Wednesday, June 24, 2009

Big Man Japan

This just in from my friend Saskia in Kansas via Bad At Sports (browse this too if you haven't before.) Opens this Friday in Chicago at Facets Cinémathèque. Wish I could be there, but I'll have to settle for putting it on my Netflix wait list, or driving across town to Scarecrow.

From Facets:

“A middle-aged slacker living in a rundown, graffiti-ridden slum, Daisato’s job involves being shocked by bolts of electricity that transform him into a stocky, stick-wielding giant several stories high who is entrusted with defending Japan from a host of bizarre monsters. But while his predecessors were national heroes, he is a pariah among the citizens he protects, who bitterly complain about the noise and destruction of property he causes. And Daisato has his own problems – an agent insistent on branding him with sponsor advertisements, an Alzheimer-afflicted grandfather who transforms into a giant in dirty underwear, and a family who is embarrassed by his often cowardly exploits. A wickedly deadpan spin on the giant Japanese superhero, Big Man Japan is an outrageous portrait of a pathetic but truly unique hero. Directed by Hitoshi Matsumoto, Japan, 2007, 35mm, 113 mins. In Japanese with English subtitles.”

Saturday, June 13, 2009

Making their Mark: Japanese Prints by sosaku hanga artists, 1930-80

Through July 18th, I am showcasing a group of 25 woodblock prints and print folios by a group of 18 artists who were part of the modern Japanese print movement known as sosaku hanga, or the 'creative print' movement. The sosaku hanga movement started in the very early years of the 20th century. Sosaku hanga artists rejected the techniques and prescribed content of traditional ukiyo-e prints. They were interested in exploring their own individual artistic expression rather than following in the footsteps of a teacher, or catering to the commercial motivations ukiyo-e publishers. These artists instead, looked around, and took subjects from their surroundings: a view out a kitchen window, a pet cat, or these peaches.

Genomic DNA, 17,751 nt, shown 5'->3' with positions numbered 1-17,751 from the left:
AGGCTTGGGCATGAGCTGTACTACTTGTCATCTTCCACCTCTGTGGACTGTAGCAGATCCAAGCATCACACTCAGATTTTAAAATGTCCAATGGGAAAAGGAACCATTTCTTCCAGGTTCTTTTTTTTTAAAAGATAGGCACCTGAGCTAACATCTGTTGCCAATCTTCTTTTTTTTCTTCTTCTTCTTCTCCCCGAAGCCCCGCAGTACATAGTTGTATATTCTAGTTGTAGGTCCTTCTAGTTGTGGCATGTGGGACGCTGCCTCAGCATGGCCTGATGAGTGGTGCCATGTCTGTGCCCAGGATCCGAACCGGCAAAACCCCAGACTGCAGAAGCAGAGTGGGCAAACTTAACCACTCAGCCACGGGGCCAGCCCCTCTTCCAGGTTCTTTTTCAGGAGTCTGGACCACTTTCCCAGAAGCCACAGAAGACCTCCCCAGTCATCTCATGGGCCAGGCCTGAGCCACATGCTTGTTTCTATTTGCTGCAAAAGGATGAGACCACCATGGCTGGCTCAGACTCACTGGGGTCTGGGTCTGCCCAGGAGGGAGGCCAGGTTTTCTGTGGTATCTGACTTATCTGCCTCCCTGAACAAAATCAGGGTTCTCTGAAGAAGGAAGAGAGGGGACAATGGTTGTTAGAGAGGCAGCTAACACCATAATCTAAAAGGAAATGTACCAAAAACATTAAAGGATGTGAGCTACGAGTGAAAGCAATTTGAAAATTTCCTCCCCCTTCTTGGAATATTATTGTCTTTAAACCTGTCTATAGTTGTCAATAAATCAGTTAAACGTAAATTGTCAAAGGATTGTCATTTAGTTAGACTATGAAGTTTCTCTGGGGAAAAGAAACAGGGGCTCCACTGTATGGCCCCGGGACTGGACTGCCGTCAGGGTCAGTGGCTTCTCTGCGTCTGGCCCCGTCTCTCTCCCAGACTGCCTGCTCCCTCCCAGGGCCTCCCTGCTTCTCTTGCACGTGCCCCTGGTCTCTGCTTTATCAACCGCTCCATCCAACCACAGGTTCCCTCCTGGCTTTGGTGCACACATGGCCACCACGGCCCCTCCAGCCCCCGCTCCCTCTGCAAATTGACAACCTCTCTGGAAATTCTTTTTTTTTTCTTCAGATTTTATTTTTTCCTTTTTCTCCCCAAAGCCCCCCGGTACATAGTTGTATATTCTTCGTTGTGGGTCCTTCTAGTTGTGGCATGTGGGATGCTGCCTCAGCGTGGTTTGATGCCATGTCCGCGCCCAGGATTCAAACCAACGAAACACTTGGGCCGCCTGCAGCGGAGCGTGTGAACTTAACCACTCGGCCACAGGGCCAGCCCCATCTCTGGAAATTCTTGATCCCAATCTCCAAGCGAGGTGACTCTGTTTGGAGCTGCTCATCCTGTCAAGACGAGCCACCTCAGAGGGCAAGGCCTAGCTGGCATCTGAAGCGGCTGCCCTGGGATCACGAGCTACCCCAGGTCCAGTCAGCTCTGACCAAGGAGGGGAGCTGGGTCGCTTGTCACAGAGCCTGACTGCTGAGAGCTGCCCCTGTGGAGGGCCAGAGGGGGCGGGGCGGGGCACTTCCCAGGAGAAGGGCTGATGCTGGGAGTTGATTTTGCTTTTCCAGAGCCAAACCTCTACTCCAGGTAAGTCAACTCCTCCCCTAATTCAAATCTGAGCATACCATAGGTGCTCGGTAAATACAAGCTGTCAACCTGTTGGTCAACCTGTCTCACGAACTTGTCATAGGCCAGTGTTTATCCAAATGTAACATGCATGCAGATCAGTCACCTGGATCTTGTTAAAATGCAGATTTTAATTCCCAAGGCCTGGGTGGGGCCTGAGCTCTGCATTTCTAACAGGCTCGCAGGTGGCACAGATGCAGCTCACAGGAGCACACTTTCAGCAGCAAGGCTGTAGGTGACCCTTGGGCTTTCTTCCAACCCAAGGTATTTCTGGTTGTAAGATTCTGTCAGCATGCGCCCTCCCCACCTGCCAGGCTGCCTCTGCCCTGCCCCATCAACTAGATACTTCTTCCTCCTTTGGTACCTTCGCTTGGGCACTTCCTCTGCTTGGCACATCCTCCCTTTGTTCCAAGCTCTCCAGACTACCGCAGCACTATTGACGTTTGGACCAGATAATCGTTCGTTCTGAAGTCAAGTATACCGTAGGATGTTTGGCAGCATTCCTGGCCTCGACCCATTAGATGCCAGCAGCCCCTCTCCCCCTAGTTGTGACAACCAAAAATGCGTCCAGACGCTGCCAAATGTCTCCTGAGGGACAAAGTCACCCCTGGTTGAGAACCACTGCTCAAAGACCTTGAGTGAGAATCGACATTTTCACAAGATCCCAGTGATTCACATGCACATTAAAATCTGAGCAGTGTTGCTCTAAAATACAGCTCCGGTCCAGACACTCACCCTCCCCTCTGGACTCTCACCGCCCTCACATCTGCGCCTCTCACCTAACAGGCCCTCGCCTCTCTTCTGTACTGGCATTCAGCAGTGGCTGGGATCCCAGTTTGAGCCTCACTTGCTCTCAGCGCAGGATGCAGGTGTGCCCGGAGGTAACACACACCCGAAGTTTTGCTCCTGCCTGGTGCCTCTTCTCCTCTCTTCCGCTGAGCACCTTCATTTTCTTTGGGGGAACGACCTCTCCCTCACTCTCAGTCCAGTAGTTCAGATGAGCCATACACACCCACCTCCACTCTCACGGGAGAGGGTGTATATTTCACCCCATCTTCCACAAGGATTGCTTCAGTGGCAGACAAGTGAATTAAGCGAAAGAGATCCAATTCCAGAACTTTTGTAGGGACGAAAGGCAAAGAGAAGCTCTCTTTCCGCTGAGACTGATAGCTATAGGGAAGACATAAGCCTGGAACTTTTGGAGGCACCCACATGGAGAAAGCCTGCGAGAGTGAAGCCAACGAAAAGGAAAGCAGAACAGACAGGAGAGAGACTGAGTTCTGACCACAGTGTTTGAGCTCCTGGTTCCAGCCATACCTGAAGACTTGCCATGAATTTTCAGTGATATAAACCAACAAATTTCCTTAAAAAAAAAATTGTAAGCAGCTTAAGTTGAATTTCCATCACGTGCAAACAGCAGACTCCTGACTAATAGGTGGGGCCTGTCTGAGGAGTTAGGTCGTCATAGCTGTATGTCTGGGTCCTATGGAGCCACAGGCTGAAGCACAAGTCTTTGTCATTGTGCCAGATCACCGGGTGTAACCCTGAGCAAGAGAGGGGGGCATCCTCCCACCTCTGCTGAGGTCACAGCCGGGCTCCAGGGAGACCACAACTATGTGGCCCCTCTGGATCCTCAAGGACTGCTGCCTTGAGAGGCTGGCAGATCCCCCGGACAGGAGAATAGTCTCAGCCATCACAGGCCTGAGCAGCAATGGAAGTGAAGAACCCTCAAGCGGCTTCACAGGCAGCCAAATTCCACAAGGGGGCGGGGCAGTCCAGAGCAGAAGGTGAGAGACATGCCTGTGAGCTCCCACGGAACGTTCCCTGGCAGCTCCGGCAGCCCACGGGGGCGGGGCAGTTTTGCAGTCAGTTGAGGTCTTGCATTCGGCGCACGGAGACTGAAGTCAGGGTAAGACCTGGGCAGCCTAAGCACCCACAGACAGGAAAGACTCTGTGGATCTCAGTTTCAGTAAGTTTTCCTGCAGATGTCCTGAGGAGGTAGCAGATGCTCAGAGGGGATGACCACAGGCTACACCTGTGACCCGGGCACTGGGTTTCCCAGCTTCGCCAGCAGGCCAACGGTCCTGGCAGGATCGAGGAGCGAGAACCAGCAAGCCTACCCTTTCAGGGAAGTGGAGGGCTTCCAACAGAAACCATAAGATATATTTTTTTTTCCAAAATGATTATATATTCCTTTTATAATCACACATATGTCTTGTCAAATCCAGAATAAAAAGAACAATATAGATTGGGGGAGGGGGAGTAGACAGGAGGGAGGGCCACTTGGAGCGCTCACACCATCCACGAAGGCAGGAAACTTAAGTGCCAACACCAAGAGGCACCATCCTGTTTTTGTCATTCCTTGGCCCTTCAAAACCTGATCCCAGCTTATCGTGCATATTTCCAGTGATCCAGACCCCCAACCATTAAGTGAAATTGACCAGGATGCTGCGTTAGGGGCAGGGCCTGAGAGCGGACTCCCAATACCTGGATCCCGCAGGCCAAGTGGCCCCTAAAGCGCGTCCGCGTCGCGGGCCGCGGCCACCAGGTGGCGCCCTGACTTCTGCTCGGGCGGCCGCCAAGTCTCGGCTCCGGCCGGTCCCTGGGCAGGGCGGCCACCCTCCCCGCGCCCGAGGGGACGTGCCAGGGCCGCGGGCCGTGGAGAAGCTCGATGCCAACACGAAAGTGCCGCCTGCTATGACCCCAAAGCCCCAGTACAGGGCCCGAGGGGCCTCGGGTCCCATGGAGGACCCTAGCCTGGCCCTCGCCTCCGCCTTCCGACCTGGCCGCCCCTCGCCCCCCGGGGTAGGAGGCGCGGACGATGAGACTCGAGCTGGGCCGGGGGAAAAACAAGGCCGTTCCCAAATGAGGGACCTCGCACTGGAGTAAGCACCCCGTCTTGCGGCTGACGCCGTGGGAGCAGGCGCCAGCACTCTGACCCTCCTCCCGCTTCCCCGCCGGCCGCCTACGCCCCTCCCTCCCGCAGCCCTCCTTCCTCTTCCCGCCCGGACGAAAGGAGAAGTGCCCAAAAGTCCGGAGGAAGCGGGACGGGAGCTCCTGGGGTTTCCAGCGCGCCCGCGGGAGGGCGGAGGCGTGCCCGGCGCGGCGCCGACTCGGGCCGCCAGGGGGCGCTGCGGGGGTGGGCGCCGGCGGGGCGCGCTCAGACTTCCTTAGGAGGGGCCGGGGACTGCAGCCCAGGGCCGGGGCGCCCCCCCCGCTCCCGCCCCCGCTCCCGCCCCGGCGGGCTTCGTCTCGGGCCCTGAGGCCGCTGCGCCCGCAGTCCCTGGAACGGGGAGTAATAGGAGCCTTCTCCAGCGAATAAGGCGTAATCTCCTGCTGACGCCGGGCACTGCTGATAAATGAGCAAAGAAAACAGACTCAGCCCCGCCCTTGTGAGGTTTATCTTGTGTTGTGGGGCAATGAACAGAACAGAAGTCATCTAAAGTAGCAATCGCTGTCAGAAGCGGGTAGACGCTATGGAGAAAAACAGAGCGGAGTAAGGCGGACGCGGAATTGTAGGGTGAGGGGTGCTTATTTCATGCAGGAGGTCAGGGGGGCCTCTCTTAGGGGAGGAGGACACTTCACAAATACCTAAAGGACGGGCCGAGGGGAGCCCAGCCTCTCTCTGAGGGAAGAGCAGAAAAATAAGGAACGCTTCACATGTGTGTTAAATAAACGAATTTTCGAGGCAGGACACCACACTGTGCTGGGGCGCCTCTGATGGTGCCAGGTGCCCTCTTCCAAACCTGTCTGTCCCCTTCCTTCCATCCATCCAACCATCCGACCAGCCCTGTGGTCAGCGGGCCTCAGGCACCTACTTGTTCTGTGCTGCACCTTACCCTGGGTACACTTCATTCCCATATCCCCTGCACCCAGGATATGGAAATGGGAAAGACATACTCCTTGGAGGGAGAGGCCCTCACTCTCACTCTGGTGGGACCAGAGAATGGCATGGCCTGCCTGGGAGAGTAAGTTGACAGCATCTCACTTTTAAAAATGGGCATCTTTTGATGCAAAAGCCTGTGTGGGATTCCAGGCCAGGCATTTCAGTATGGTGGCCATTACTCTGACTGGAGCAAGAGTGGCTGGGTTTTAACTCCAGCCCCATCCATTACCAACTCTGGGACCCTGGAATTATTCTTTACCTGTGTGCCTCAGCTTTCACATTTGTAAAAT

These artists also believed that everyone could be a printmaker - and in the beginning years, it seemed everyone was. Encouraged by each other, or a bona fide artist-friend (often a painter-turned-printmaker), or even by the general wave of interest in 'individualism' sweeping through Japanese society at the time, hundreds of neophyte printmakers tried their hand at carving and printing. Some produced only a handful of images. For others it was the beginning of decades-long printmaking careers.

This period, particularly sosaku hanga produced before WWII, I am finding to be one of my favorite periods and styles. I like it because of its emphasis on urban life, and the glimpse it gives into an emerging Japanese modern graphic style. I also love the challenge of tracking down some of these obscure artists, or finding early work by artists who are better known for their later prints. Truth be told, there are some bad sosaku hanga; when everyone thinks that they are an artist, there are bound to be some dogs in the final heap. But there are also so many fine prints that emerged from this period. I've enjoyed pulling together what I hope you will think is a good group. You can see the whole show here.

prints illustrated top to bottom: Peaches, 1925, by Tomoo Inagaki (1902-1980); Mars, 1968 &
Morning of New Year's Day, Ginza, 1958, both by Toshi Yoshida (1911-1995)